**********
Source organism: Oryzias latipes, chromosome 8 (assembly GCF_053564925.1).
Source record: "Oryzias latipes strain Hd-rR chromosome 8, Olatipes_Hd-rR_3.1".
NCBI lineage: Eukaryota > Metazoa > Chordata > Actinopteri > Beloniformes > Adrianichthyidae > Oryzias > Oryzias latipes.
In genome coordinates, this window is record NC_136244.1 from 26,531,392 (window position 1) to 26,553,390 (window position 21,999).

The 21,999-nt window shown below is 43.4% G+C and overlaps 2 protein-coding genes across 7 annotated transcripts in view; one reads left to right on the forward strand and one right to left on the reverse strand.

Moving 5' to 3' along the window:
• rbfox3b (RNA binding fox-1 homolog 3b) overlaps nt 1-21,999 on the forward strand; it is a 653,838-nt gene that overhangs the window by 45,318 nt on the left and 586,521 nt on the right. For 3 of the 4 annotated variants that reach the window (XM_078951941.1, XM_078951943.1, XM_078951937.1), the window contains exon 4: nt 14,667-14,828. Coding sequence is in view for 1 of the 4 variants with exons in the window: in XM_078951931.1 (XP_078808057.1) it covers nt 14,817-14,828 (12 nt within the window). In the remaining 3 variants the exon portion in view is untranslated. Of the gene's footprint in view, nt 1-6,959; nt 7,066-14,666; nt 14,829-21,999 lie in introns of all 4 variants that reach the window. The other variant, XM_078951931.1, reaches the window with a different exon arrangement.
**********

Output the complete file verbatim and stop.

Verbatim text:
Source organism: Oryzias latipes, chromosome 8 (assembly GCF_053564925.1).
Source record: "Oryzias latipes strain Hd-rR chromosome 8, Olatipes_Hd-rR_3.1".
NCBI lineage: Eukaryota > Metazoa > Chordata > Actinopteri > Beloniformes > Adrianichthyidae > Oryzias > Oryzias latipes.
In genome coordinates, this window is record NC_136244.1 from 26,531,392 (window position 1) to 26,553,390 (window position 21,999).

The 21,999-nt window shown below is 43.4% G+C and overlaps 2 protein-coding genes across 7 annotated transcripts in view; one reads left to right on the forward strand and one right to left on the reverse strand.

Moving 5' to 3' along the window:
• rbfox3b (RNA binding fox-1 homolog 3b) overlaps nt 1-21,999 on the forward strand; it is a 653,838-nt gene that overhangs the window by 45,318 nt on the left and 586,521 nt on the right. For 3 of the 4 annotated variants that reach the window (XM_078951941.1, XM_078951943.1, XM_078951937.1), the window contains exon 4: nt 14,667-14,828. Coding sequence is in view for 1 of the 4 variants with exons in the window: in XM_078951931.1 (XP_078808057.1) it covers nt 14,817-14,828 (12 nt within the window). In the remaining 3 variants the exon portion in view is untranslated. Of the gene's footprint in view, nt 1-6,959; nt 7,066-14,666; nt 14,829-21,999 lie in introns of all 4 variants that reach the window. The other variant, XM_078951931.1, reaches the window with a different exon arrangement.